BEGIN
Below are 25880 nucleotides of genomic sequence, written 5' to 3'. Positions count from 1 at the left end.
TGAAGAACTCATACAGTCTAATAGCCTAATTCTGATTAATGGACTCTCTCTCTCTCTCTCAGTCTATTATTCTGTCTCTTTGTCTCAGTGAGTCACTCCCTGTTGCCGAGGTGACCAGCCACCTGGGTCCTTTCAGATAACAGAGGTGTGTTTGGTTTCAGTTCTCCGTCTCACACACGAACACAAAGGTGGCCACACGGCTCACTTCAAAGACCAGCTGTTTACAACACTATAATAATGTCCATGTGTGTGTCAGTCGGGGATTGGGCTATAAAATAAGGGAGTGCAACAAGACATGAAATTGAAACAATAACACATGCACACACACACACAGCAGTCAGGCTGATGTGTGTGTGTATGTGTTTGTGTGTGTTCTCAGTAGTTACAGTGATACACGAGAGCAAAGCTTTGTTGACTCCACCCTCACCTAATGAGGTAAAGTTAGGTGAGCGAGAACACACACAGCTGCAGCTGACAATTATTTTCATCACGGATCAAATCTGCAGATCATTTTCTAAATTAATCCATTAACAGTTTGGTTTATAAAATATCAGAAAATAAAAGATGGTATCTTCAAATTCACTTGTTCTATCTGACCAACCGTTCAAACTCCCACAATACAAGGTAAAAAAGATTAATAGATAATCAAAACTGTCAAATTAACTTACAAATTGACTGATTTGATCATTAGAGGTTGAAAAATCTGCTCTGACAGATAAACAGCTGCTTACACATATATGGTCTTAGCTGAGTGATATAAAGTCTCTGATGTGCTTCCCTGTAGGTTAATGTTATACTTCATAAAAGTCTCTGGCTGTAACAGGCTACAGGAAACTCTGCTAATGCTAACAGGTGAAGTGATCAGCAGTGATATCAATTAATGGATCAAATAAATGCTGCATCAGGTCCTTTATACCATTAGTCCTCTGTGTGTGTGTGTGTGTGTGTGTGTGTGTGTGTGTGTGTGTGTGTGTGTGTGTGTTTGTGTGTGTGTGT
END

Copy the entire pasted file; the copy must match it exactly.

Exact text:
Below are 25880 nucleotides of genomic sequence, written 5' to 3'. Positions count from 1 at the left end.
TGAAGAACTCATACAGTCTAATAGCCTAATTCTGATTAATGGACTCTCTCTCTCTCTCTCAGTCTATTATTCTGTCTCTTTGTCTCAGTGAGTCACTCCCTGTTGCCGAGGTGACCAGCCACCTGGGTCCTTTCAGATAACAGAGGTGTGTTTGGTTTCAGTTCTCCGTCTCACACACGAACACAAAGGTGGCCACACGGCTCACTTCAAAGACCAGCTGTTTACAACACTATAATAATGTCCATGTGTGTGTCAGTCGGGGATTGGGCTATAAAATAAGGGAGTGCAACAAGACATGAAATTGAAACAATAACACATGCACACACACACACAGCAGTCAGGCTGATGTGTGTGTGTATGTGTTTGTGTGTGTTCTCAGTAGTTACAGTGATACACGAGAGCAAAGCTTTGTTGACTCCACCCTCACCTAATGAGGTAAAGTTAGGTGAGCGAGAACACACACAGCTGCAGCTGACAATTATTTTCATCACGGATCAAATCTGCAGATCATTTTCTAAATTAATCCATTAACAGTTTGGTTTATAAAATATCAGAAAATAAAAGATGGTATCTTCAAATTCACTTGTTCTATCTGACCAACCGTTCAAACTCCCACAATACAAGGTAAAAAAGATTAATAGATAATCAAAACTGTCAAATTAACTTACAAATTGACTGATTTGATCATTAGAGGTTGAAAAATCTGCTCTGACAGATAAACAGCTGCTTACACATATATGGTCTTAGCTGAGTGATATAAAGTCTCTGATGTGCTTCCCTGTAGGTTAATGTTATACTTCATAAAAGTCTCTGGCTGTAACAGGCTACAGGAAACTCTGCTAATGCTAACAGGTGAAGTGATCAGCAGTGATATCAATTAATGGATCAAATAAATGCTGCATCAGGTCCTTTATACCATTAGTCCTCTGTGTGTGTGTGTGTGTGTGTGTGTGTGTGTGTGTGTGTGTGTGTGTGTGTGTGTTTGTGTGTGTGTGT